Young people gathered in Margate yesterday to campaign for better outcomes in education, in their homes and in their communities.
Over thirty young people, who have campaigned on issues from poor transport to better mental health support, showcased their work to an audience of invited policy makers and stakeholders.
The event, held at the Turner Contemporary, was the culmination of a year-long programme of work funded by the Colyer Fergusson Charitable Trust.
Katie Grant, who attended the event to promote her LGBT keyrings, said: ‘I was really nervous at first and didn’t know what to expect, but everyone was so welcoming and it felt good to tell my story.
‘Everyone seemed really supportive of my campaign and it was good to see the work of other young people.’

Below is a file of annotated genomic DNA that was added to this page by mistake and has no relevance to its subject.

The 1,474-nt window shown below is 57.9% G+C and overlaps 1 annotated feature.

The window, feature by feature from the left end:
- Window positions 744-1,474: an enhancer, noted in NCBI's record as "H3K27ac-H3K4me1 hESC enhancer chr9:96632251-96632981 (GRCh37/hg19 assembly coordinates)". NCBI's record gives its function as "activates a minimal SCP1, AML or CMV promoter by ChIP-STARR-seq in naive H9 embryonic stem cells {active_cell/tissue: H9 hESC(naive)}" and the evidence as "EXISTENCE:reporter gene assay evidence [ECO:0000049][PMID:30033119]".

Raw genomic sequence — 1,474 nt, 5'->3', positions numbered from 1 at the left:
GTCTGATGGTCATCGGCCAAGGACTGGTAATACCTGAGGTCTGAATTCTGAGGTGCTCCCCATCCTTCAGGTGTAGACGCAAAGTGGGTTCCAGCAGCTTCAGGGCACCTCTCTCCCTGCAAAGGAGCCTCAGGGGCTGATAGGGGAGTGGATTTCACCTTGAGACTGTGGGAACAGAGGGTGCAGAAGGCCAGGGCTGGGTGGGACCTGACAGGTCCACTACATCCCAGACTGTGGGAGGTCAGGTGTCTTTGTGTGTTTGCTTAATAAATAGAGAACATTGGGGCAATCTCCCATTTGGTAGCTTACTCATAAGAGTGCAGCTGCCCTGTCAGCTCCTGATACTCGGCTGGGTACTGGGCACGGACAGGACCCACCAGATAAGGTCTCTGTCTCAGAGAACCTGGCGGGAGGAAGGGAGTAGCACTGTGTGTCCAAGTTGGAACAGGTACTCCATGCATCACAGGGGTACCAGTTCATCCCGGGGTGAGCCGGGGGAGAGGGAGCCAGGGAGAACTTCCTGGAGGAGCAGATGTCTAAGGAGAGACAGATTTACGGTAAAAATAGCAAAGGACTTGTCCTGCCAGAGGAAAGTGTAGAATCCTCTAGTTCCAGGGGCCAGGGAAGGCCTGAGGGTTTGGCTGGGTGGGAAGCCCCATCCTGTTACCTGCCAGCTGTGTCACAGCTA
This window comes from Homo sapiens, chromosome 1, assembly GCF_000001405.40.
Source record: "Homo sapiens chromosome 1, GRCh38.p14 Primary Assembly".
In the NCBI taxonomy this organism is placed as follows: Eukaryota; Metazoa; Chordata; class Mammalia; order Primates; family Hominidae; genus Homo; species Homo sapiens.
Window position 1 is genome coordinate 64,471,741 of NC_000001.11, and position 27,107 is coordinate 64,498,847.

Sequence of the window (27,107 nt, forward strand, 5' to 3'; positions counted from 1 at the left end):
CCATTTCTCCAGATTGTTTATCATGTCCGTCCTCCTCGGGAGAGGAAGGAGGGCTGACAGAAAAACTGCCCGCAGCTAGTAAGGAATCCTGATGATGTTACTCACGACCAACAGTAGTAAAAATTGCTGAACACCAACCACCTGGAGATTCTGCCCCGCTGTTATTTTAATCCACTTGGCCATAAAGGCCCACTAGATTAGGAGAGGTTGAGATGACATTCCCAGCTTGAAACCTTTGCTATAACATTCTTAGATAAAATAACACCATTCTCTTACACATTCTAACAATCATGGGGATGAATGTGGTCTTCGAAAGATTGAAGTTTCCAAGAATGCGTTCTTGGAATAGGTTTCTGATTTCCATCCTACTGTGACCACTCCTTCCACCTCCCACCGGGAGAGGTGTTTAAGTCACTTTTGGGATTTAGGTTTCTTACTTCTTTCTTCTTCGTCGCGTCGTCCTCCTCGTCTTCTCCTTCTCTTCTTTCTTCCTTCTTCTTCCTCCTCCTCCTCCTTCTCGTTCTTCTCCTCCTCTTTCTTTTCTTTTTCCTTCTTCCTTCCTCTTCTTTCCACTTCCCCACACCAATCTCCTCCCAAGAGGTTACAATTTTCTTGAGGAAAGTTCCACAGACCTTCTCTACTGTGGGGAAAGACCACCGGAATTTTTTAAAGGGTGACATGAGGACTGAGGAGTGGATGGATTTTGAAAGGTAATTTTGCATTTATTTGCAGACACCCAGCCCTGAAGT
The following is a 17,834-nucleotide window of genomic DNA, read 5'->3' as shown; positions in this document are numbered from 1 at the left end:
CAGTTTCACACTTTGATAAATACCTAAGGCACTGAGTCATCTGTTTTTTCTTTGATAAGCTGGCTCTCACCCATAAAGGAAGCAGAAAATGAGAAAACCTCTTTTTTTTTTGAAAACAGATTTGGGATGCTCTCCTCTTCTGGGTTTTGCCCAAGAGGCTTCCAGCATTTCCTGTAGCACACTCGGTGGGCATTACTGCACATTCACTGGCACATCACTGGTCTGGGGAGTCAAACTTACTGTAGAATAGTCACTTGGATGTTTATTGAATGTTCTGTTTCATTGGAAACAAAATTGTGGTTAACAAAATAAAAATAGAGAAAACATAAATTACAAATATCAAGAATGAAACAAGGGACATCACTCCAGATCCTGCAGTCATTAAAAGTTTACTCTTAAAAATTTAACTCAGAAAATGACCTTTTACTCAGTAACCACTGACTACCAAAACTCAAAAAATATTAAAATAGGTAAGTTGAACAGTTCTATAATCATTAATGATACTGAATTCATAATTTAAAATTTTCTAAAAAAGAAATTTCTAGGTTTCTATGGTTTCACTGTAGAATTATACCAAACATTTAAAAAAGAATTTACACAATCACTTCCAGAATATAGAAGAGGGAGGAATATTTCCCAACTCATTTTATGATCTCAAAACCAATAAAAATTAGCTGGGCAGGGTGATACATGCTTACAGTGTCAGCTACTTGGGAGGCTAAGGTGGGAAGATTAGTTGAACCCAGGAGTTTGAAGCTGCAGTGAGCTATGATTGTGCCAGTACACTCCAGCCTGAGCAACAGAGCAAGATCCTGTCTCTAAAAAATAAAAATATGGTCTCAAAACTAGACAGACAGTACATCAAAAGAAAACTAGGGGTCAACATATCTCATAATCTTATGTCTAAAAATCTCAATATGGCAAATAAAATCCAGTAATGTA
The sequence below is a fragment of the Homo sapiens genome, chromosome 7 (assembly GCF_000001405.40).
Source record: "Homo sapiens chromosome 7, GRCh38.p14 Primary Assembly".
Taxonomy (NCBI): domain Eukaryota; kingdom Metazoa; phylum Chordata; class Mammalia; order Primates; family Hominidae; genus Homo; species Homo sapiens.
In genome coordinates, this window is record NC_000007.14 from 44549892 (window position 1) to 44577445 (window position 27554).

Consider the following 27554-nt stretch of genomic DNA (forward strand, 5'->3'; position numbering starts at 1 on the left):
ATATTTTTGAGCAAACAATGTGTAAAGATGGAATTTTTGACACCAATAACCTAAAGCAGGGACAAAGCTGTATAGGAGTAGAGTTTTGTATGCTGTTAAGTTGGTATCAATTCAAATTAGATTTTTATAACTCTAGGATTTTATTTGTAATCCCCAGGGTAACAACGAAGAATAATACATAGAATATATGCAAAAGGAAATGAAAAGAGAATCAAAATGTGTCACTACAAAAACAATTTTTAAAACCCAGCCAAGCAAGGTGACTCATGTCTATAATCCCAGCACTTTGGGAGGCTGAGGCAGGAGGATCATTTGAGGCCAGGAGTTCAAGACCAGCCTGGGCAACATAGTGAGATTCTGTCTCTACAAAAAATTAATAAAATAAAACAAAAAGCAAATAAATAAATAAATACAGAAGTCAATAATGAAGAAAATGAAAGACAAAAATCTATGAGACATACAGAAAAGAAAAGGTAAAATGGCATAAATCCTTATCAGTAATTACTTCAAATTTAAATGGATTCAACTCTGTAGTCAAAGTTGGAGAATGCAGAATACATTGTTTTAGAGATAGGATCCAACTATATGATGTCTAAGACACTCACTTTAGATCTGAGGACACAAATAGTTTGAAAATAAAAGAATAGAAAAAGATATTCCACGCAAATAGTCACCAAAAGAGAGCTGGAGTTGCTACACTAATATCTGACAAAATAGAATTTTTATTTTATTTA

This particular body of work, titled Fixers Investigates: Poverty of Opportunity in Kent, has seen the charity speaking to nearly 400 young people across the county and asking them what they believe the barriers to success have been.
Young people have not only discussed the problems but posed potential solutions which they believe will help improve the outcomes for the next generation.
These views have been written in to a voice led report which was handed to audience members at yesterday’s event.
Fixers has also completed 18 projects with young people, ranging from comic books to wristbands, films and spoken words. The aim of these is to highlight specific problems young people are having, using their own experiences and their own words.
You can view these projects by visiting the dedicated microsite.
Stephen Fenning, Fixers young person coordinator for the area said: ‘It was a really exciting day as all the young people we have been working together came together and spoke out about the issues facing them today.
‘For many of these young people it was the first time they told their story publicly. We hope people listened to what they said, and to the solutions they were proposing.’